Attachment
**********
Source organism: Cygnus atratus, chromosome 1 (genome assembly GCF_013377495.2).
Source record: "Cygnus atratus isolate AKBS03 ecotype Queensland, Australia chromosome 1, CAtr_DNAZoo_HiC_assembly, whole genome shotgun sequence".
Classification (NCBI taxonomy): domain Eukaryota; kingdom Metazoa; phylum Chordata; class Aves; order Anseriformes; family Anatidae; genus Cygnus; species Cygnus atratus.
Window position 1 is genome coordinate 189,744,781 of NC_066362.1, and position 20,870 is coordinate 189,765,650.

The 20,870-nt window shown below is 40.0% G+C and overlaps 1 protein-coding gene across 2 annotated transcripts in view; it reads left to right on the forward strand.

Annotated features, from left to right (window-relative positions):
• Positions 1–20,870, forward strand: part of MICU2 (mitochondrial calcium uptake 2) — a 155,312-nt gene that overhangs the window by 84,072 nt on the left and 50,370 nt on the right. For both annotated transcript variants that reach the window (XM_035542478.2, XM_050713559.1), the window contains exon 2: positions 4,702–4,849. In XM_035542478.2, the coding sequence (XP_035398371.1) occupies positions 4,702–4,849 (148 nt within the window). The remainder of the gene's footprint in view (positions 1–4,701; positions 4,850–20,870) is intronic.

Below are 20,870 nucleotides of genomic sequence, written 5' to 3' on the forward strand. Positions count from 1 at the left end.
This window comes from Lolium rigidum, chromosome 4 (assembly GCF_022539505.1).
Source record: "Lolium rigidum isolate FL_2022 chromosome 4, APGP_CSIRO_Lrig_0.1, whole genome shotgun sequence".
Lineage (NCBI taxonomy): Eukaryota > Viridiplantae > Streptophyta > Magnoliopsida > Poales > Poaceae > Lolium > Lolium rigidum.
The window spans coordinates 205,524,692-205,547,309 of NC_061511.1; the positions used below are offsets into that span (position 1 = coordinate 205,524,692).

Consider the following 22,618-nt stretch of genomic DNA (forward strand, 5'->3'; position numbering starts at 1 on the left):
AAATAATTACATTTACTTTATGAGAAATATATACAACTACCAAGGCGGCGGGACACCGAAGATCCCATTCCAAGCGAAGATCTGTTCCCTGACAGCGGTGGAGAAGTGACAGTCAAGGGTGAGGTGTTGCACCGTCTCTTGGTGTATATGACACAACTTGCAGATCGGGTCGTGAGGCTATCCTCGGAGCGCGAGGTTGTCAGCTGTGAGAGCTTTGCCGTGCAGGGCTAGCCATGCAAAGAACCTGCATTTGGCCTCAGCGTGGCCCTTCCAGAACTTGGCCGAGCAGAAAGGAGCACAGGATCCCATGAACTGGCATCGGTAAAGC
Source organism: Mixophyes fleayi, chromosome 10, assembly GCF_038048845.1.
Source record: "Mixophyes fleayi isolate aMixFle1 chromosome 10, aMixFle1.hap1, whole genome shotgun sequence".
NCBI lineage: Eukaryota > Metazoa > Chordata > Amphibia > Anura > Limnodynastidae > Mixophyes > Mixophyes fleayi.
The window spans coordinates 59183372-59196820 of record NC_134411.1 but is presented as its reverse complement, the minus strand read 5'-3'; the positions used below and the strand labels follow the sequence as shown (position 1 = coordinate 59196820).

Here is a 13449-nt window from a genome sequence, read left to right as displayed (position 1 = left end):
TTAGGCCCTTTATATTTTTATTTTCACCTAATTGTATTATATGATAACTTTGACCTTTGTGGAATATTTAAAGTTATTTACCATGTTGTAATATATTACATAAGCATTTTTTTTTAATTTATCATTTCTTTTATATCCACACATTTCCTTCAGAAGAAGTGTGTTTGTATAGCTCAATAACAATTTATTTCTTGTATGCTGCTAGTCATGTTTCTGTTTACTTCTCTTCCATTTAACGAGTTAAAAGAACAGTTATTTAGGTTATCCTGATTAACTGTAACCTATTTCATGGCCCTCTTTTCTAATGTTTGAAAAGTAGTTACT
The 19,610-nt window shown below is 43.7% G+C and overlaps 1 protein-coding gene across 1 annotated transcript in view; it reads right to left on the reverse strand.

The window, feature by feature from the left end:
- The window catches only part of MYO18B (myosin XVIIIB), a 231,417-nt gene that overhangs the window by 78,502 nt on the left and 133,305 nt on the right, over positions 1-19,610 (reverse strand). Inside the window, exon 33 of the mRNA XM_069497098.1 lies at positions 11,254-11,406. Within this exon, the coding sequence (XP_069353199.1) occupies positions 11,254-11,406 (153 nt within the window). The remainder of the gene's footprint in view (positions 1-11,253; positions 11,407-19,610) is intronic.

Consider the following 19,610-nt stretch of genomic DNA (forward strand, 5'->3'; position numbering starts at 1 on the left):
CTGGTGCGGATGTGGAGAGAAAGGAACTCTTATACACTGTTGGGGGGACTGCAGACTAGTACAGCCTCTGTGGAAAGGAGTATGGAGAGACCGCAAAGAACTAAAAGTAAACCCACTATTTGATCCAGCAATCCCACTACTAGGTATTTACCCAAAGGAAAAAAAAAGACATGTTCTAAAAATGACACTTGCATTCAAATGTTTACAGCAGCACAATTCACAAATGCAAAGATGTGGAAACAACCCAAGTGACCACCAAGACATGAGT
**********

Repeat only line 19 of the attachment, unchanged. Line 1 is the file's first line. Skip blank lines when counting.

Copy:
Here is a 13449-nt window from a genome sequence, read left to right as displayed (position 1 = left end):